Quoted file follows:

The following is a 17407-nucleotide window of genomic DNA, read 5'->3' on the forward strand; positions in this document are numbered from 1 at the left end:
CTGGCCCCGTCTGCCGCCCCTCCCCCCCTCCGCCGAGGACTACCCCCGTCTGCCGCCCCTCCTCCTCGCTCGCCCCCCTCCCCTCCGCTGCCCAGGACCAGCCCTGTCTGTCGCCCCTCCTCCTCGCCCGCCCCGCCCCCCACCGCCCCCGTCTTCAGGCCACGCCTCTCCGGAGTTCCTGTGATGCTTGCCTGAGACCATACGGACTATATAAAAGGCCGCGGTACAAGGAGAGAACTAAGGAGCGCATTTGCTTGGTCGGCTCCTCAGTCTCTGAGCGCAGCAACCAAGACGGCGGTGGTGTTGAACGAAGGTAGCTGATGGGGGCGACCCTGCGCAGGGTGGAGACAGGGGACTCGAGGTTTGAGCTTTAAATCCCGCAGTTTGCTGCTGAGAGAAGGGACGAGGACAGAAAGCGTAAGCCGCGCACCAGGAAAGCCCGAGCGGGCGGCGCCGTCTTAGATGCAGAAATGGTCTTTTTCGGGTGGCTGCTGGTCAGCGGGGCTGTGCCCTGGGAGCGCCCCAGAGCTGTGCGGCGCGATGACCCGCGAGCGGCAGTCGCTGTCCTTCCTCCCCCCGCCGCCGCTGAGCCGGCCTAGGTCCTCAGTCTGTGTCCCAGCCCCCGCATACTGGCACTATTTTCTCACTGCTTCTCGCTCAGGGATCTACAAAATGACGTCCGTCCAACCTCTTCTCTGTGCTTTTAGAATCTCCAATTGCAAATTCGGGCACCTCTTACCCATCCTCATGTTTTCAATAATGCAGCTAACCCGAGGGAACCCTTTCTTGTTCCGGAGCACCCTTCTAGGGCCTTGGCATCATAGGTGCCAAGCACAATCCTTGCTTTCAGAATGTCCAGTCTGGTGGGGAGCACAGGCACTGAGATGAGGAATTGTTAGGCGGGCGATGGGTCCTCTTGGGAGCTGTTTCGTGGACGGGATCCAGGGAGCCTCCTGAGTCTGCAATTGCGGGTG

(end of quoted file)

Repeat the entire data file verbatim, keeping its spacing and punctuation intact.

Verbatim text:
The following is a 17407-nucleotide window of genomic DNA, read 5'->3' on the forward strand; positions in this document are numbered from 1 at the left end:
CTGGCCCCGTCTGCCGCCCCTCCCCCCCTCCGCCGAGGACTACCCCCGTCTGCCGCCCCTCCTCCTCGCTCGCCCCCCTCCCCTCCGCTGCCCAGGACCAGCCCTGTCTGTCGCCCCTCCTCCTCGCCCGCCCCGCCCCCCACCGCCCCCGTCTTCAGGCCACGCCTCTCCGGAGTTCCTGTGATGCTTGCCTGAGACCATACGGACTATATAAAAGGCCGCGGTACAAGGAGAGAACTAAGGAGCGCATTTGCTTGGTCGGCTCCTCAGTCTCTGAGCGCAGCAACCAAGACGGCGGTGGTGTTGAACGAAGGTAGCTGATGGGGGCGACCCTGCGCAGGGTGGAGACAGGGGACTCGAGGTTTGAGCTTTAAATCCCGCAGTTTGCTGCTGAGAGAAGGGACGAGGACAGAAAGCGTAAGCCGCGCACCAGGAAAGCCCGAGCGGGCGGCGCCGTCTTAGATGCAGAAATGGTCTTTTTCGGGTGGCTGCTGGTCAGCGGGGCTGTGCCCTGGGAGCGCCCCAGAGCTGTGCGGCGCGATGACCCGCGAGCGGCAGTCGCTGTCCTTCCTCCCCCCGCCGCCGCTGAGCCGGCCTAGGTCCTCAGTCTGTGTCCCAGCCCCCGCATACTGGCACTATTTTCTCACTGCTTCTCGCTCAGGGATCTACAAAATGACGTCCGTCCAACCTCTTCTCTGTGCTTTTAGAATCTCCAATTGCAAATTCGGGCACCTCTTACCCATCCTCATGTTTTCAATAATGCAGCTAACCCGAGGGAACCCTTTCTTGTTCCGGAGCACCCTTCTAGGGCCTTGGCATCATAGGTGCCAAGCACAATCCTTGCTTTCAGAATGTCCAGTCTGGTGGGGAGCACAGGCACTGAGATGAGGAATTGTTAGGCGGGCGATGGGTCCTCTTGGGAGCTGTTTCGTGGACGGGATCCAGGGAGCCTCCTGAGTCTGCAATTGCGGGTG